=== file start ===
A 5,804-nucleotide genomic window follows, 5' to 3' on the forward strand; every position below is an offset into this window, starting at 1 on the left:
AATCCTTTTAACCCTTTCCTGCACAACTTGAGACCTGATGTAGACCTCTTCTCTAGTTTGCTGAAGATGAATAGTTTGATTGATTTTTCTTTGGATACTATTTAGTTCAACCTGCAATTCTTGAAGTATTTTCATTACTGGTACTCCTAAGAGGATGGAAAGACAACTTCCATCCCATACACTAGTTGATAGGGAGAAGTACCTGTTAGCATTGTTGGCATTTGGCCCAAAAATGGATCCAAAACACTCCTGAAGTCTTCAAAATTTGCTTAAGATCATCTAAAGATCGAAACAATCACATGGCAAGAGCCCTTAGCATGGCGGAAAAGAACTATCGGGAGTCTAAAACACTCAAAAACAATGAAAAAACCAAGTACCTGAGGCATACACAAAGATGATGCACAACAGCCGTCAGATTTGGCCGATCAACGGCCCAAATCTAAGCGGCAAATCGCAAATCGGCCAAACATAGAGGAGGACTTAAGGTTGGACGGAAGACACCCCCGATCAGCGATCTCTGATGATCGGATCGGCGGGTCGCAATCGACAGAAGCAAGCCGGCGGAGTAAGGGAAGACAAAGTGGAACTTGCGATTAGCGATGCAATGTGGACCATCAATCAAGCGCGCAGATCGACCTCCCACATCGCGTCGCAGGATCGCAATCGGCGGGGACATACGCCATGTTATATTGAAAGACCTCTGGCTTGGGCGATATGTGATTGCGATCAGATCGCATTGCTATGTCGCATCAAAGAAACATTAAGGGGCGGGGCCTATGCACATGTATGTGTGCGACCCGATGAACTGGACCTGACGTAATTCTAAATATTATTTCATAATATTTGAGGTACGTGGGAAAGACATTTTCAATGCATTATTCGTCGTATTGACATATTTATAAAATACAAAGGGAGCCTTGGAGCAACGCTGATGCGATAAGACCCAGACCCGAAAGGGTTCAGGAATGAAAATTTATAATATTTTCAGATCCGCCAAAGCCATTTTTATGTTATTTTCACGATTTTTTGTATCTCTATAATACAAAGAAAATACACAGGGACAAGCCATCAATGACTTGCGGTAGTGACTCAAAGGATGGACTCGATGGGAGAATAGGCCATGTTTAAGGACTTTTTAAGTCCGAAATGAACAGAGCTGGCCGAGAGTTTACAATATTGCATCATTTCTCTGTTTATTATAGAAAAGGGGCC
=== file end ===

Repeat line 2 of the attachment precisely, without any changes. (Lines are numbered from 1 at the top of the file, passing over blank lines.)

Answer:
AATCCTTTTAACCCTTTCCTGCACAACTTGAGACCTGATGTAGACCTCTTCTCTAGTTTGCTGAAGATGAATAGTTTGATTGATTTTTCTTTGGATACTATTTAGTTCAACCTGCAATTCTTGAAGTATTTTCATTACTGGTACTCCTAAGAGGATGGAAAGACAACTTCCATCCCATACACTAGTTGATAGGGAGAAGTACCTGTTAGCATTGTTGGCATTTGGCCCAAAAATGGATCCAAAACACTCCTGAAGTCTTCAAAATTTGCTTAAGATCATCTAAAGATCGAAACAATCACATGGCAAGAGCCCTTAGCATGGCGGAAAAGAACTATCGGGAGTCTAAAACACTCAAAAACAATGAAAAAACCAAGTACCTGAGGCATACACAAAGATGATGCACAACAGCCGTCAGATTTGGCCGATCAACGGCCCAAATCTAAGCGGCAAATCGCAAATCGGCCAAACATAGAGGAGGACTTAAGGTTGGACGGAAGACACCCCCGATCAGCGATCTCTGATGATCGGATCGGCGGGTCGCAATCGACAGAAGCAAGCCGGCGGAGTAAGGGAAGACAAAGTGGAACTTGCGATTAGCGATGCAATGTGGACCATCAATCAAGCGCGCAGATCGACCTCCCACATCGCGTCGCAGGATCGCAATCGGCGGGGACATACGCCATGTTATATTGAAAGACCTCTGGCTTGGGCGATATGTGATTGCGATCAGATCGCATTGCTATGTCGCATCAAAGAAACATTAAGGGGCGGGGCCTATGCACATGTATGTGTGCGACCCGATGAACTGGACCTGACGTAATTCTAAATATTATTTCATAATATTTGAGGTACGTGGGAAAGACATTTTCAATGCATTATTCGTCGTATTGACATATTTATAAAATACAAAGGGAGCCTTGGAGCAACGCTGATGCGATAAGACCCAGACCCGAAAGGGTTCAGGAATGAAAATTTATAATATTTTCAGATCCGCCAAAGCCATTTTTATGTTATTTTCACGATTTTTTGTATCTCTATAATACAAAGAAAATACACAGGGACAAGCCATCAATGACTTGCGGTAGTGACTCAAAGGATGGACTCGATGGGAGAATAGGCCATGTTTAAGGACTTTTTAAGTCCGAAATGAACAGAGCTGGCCGAGAGTTTACAATATTGCATCATTTCTCTGTTTATTATAGAAAAGGGGCC